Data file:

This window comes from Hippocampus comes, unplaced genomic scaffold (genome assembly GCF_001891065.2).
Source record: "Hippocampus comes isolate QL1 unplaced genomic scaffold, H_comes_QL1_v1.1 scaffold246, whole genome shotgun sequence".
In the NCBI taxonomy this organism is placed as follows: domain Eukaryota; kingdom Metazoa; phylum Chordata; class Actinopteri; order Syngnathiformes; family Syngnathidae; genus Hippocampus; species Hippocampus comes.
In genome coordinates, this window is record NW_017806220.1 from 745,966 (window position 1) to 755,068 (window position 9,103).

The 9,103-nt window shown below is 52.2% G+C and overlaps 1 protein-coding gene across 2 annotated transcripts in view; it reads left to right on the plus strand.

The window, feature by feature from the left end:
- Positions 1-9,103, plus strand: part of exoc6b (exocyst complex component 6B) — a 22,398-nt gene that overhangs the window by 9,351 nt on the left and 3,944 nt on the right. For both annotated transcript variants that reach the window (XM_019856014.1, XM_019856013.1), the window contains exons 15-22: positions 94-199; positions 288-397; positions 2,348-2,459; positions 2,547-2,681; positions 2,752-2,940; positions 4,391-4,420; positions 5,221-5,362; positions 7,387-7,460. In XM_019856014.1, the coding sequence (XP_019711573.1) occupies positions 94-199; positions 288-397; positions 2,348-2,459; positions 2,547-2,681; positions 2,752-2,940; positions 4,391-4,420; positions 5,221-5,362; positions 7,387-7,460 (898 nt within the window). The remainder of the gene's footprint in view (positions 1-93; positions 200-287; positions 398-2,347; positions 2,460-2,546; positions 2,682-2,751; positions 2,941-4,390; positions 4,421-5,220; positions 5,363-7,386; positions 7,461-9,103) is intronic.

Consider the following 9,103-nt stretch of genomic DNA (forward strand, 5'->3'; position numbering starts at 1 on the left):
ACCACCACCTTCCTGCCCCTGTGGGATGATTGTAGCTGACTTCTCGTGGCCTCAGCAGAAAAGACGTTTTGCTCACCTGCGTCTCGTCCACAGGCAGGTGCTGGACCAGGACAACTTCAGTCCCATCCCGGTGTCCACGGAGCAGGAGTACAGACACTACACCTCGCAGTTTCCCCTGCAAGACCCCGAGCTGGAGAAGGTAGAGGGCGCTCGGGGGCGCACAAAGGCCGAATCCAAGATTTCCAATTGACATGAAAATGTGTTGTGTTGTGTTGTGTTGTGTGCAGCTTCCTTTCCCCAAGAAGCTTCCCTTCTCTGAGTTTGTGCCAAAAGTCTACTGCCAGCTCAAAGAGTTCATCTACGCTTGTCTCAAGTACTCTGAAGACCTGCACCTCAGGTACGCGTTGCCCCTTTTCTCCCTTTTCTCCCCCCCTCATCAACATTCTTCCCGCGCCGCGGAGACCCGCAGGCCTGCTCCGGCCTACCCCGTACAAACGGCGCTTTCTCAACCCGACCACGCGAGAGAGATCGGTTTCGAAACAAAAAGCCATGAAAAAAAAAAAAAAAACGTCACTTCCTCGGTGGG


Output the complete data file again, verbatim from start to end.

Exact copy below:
This window comes from Hippocampus comes, unplaced genomic scaffold (genome assembly GCF_001891065.2).
Source record: "Hippocampus comes isolate QL1 unplaced genomic scaffold, H_comes_QL1_v1.1 scaffold246, whole genome shotgun sequence".
In the NCBI taxonomy this organism is placed as follows: domain Eukaryota; kingdom Metazoa; phylum Chordata; class Actinopteri; order Syngnathiformes; family Syngnathidae; genus Hippocampus; species Hippocampus comes.
In genome coordinates, this window is record NW_017806220.1 from 745,966 (window position 1) to 755,068 (window position 9,103).

The 9,103-nt window shown below is 52.2% G+C and overlaps 1 protein-coding gene across 2 annotated transcripts in view; it reads left to right on the plus strand.

The window, feature by feature from the left end:
- Positions 1-9,103, plus strand: part of exoc6b (exocyst complex component 6B) — a 22,398-nt gene that overhangs the window by 9,351 nt on the left and 3,944 nt on the right. For both annotated transcript variants that reach the window (XM_019856014.1, XM_019856013.1), the window contains exons 15-22: positions 94-199; positions 288-397; positions 2,348-2,459; positions 2,547-2,681; positions 2,752-2,940; positions 4,391-4,420; positions 5,221-5,362; positions 7,387-7,460. In XM_019856014.1, the coding sequence (XP_019711573.1) occupies positions 94-199; positions 288-397; positions 2,348-2,459; positions 2,547-2,681; positions 2,752-2,940; positions 4,391-4,420; positions 5,221-5,362; positions 7,387-7,460 (898 nt within the window). The remainder of the gene's footprint in view (positions 1-93; positions 200-287; positions 398-2,347; positions 2,460-2,546; positions 2,682-2,751; positions 2,941-4,390; positions 4,421-5,220; positions 5,363-7,386; positions 7,461-9,103) is intronic.

Consider the following 9,103-nt stretch of genomic DNA (forward strand, 5'->3'; position numbering starts at 1 on the left):
ACCACCACCTTCCTGCCCCTGTGGGATGATTGTAGCTGACTTCTCGTGGCCTCAGCAGAAAAGACGTTTTGCTCACCTGCGTCTCGTCCACAGGCAGGTGCTGGACCAGGACAACTTCAGTCCCATCCCGGTGTCCACGGAGCAGGAGTACAGACACTACACCTCGCAGTTTCCCCTGCAAGACCCCGAGCTGGAGAAGGTAGAGGGCGCTCGGGGGCGCACAAAGGCCGAATCCAAGATTTCCAATTGACATGAAAATGTGTTGTGTTGTGTTGTGTTGTGTGCAGCTTCCTTTCCCCAAGAAGCTTCCCTTCTCTGAGTTTGTGCCAAAAGTCTACTGCCAGCTCAAAGAGTTCATCTACGCTTGTCTCAAGTACTCTGAAGACCTGCACCTCAGGTACGCGTTGCCCCTTTTCTCCCTTTTCTCCCCCCCTCATCAACATTCTTCCCGCGCCGCGGAGACCCGCAGGCCTGCTCCGGCCTACCCCGTACAAACGGCGCTTTCTCAACCCGACCACGCGAGAGAGATCGGTTTCGAAACAAAAAGCCATGAAAAAAAAAAAAAAAACGTCACTTCCTCGGTGGG